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Image: Huffington Post

According to the Right Question Institute “The ability to produce questions, improve questions, and prioritize questions may be one of the most important-yet too often overlooked- skills that a student can acquire in their formal education”. Traditionally, science laboratories have provided few opportunities for student engagement beyond following the written procedure. We often refer to these laboratories as cook-book labs, as they are procedural based and require students to follow a predefined set of steps before reaching a known result. As we begin to adopt and implement the Next Generation Science Standards, science educators are transitioning to facilitating inquiry based instruction, beginning by redesigning these types of laboratories. If done effectively, a scaffolded redesign will encourage educators to adopt the inquiry process and provide students the opportunity to ask and investigate their own questions!

Where do we begin? First, we must remember that not every lab has to be inquiry driven. That said, all laboratories we ask our students to engage in should require critical thinking. Laboratories should be grounded in meaningful content, situated within relevant contexts, allowing learners to build upon their prior experiences and knowledge base. Laboratories should promote student-student discourse, a space where students can engage in argument utilizing the structured claim-evidence-reasoning framework.  Lastly, learners must be encouraged to identify and grapple with future questions, laboratories should not be treated as isolated learning experiences but rather experiences that afford learners to make connections beyond the classroom walls.

If we are going to facilitate engaging, inquiry driven learning experiences in which our students are encouraged to investigate their own questions we must first scaffold the process by modeling and setting a standard for high quality classroom discourse. This week in class we discussed six components of high-quality classroom discourse, these being:

  1. Culture
  2. Interesting and cognitively demanding prompts and questions
  3. Explicit Teaching Protocols
  4. Teacher and Student Talk Moves
  5. Silent Teachers (Anchor Charts)
  6. Reflection

How do you model and facilitate high quality discourse in your classroom? Describe the current protocols you implement in the classroom that facilitate high-quality classroom discourse in relation to one (or more) of these components?  Comment below to join our conversation!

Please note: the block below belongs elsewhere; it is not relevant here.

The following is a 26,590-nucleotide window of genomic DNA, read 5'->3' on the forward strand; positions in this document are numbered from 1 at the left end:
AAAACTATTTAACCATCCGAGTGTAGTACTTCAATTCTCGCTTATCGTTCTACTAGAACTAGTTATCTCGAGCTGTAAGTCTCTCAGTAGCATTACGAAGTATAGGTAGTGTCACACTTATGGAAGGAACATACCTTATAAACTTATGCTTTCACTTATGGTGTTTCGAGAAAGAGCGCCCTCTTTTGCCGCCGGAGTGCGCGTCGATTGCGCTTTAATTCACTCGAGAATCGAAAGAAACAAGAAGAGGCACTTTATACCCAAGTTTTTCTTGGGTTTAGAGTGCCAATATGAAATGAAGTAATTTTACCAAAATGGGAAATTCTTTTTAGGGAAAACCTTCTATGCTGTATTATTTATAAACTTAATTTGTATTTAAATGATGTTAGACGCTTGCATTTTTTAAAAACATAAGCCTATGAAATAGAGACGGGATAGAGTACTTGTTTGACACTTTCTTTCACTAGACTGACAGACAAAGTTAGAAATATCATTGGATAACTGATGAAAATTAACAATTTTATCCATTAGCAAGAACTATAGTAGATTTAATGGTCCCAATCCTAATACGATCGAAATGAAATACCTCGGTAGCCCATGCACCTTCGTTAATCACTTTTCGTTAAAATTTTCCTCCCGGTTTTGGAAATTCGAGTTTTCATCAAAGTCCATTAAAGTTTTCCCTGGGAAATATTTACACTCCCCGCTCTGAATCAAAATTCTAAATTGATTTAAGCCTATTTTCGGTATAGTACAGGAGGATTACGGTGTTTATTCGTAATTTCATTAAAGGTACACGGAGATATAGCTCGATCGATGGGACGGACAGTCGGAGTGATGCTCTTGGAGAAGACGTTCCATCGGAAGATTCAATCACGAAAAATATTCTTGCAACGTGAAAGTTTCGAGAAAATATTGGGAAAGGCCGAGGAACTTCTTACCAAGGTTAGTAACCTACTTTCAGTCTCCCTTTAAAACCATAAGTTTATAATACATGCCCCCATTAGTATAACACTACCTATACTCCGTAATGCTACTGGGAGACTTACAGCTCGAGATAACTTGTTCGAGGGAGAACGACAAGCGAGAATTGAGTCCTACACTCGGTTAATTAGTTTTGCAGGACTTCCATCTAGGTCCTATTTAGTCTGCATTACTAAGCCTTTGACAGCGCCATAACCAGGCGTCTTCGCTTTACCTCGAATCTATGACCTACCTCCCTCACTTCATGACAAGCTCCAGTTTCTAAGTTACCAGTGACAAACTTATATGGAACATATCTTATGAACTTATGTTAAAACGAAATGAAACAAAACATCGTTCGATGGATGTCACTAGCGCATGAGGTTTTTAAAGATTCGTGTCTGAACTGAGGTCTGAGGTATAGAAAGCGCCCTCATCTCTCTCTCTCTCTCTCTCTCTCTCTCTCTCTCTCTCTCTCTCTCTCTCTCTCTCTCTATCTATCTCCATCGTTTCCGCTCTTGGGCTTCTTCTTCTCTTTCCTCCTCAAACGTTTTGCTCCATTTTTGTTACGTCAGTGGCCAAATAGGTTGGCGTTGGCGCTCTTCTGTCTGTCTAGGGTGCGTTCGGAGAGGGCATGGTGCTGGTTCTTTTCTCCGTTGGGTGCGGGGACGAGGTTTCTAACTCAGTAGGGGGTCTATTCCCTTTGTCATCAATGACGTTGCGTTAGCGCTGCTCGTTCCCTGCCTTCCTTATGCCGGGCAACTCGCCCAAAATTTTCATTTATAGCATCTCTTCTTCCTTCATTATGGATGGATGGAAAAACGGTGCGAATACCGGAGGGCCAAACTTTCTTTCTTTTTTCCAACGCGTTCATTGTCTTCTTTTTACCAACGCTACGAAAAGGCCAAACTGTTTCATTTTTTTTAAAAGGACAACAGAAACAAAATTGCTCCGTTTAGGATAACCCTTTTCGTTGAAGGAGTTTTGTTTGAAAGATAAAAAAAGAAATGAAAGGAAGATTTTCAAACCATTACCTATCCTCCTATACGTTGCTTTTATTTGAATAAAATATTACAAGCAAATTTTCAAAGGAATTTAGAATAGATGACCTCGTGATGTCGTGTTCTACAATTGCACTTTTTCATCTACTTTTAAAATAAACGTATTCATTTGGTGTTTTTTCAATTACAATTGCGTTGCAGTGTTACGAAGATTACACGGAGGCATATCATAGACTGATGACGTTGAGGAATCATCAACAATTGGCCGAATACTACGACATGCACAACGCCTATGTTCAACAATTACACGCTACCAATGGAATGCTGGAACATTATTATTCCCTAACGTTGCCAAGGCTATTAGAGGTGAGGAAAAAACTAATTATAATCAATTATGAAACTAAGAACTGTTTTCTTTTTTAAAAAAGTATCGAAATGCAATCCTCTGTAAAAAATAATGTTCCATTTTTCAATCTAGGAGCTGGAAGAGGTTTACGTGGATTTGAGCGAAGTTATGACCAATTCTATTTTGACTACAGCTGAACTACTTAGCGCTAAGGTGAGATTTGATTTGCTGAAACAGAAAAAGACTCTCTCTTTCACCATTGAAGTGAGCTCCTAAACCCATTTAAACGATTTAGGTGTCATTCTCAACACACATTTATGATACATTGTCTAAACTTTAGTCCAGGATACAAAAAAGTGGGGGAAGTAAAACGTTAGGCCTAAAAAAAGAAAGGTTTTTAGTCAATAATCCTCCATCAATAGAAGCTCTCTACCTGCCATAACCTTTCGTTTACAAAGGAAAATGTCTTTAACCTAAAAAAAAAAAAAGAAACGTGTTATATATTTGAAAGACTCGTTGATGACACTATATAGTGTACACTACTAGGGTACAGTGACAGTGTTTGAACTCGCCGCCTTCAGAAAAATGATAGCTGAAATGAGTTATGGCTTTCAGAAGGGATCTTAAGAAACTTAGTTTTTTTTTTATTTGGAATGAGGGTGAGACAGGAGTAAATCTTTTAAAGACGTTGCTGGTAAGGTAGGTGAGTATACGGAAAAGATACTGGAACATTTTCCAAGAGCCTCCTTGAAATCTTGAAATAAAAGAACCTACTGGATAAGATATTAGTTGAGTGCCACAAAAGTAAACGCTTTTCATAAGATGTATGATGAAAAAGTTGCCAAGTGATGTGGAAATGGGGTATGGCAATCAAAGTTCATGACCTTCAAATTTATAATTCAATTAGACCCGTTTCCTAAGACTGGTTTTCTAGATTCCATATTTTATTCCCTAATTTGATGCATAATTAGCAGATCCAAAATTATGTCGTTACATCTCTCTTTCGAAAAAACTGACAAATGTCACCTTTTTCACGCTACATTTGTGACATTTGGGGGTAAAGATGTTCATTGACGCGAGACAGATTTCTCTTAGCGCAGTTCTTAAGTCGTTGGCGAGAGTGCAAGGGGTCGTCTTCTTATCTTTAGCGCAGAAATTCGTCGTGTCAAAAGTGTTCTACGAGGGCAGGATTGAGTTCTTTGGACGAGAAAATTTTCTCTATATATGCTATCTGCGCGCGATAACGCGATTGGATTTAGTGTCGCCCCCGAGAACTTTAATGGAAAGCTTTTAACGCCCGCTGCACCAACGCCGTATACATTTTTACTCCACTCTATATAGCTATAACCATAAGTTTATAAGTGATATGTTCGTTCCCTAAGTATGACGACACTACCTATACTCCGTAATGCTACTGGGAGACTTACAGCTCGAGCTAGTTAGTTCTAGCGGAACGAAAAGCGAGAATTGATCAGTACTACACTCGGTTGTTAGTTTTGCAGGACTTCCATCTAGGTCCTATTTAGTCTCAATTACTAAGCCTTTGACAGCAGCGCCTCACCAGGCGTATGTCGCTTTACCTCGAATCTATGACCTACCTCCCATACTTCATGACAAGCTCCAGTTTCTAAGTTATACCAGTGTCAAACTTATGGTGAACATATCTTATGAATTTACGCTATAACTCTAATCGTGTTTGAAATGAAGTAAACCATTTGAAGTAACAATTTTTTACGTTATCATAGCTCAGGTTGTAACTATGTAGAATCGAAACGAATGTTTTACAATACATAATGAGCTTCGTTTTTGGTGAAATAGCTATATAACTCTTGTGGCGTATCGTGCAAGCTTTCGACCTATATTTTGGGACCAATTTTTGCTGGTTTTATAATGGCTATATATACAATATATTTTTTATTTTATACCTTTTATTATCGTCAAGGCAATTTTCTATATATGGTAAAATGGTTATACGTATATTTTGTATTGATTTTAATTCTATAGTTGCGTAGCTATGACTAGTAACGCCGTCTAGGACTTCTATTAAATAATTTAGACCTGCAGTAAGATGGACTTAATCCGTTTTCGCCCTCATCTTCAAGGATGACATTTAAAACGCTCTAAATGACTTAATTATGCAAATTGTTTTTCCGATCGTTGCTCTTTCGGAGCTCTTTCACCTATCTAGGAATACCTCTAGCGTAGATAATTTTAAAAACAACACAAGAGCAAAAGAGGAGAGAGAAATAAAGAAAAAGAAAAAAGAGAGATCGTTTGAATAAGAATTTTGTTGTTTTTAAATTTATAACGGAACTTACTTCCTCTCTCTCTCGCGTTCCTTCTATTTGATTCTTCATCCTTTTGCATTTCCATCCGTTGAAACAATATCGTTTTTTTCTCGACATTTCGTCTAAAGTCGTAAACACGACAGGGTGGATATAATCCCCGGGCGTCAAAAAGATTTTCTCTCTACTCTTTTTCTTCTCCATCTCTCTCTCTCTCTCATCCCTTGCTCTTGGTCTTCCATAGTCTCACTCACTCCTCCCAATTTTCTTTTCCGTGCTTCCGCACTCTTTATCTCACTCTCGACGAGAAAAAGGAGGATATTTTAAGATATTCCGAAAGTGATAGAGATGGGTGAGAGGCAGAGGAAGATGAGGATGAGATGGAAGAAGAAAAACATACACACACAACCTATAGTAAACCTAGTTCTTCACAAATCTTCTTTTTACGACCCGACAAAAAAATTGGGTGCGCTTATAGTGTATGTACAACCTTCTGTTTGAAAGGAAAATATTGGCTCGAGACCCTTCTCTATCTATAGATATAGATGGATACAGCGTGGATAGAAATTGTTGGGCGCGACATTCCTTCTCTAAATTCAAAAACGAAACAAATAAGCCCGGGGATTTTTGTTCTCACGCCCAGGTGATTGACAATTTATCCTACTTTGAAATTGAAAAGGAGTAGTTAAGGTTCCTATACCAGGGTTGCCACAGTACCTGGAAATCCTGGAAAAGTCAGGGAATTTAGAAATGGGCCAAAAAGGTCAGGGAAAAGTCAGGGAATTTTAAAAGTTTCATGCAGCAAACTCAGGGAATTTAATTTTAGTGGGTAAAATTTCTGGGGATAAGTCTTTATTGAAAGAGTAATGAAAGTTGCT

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Teaching through Story: Reading in Science

In last weeks blog I referenced Dr. Tony Wagner’s Seven Survival Skills. Dr. Wagner proposes the following seven skills as essential for: improving our teaching and learning strategies in education, and preparing students to lead lives as “civically engaged individuals” (Danielle Allen, What Is Education For?).

  1. Critical thinking and problem solving
  2. Collaboration across networks and leading by influence
  3. Agility and Adaptability
  4. Initiative and Entrepreneurialism
  5. Effective oral and written communication
  6. Accessing and Analyzing Information
  7. Curiosity and Imagination

I left us with the question: How do we account for Wagner’s Seven Survival Skills when selecting Big Ideas? This week, the Get Real! Science cohort is working on Stage 3 of the Universal by Design framework: developing a Learning Plan. As we begin to map our learning experiences and activities to our desired outcomes (Stage 2) and guiding principles (Stage 1) it is important to also reference interdisciplinary goals, the tenets of Nature of Science, and opportunities for learning and student action beyond the walls of the school building.

What types of learning experiences allow us to facilitate learning experiences that do all of the above?

A recent assignment tasked the GR!S cohort with reading a “non-fiction science book” of our choice. We were tasked with analyzing the theme, identifying the tenets of Nature of Science, and exploring possible uses for the story in our own classrooms.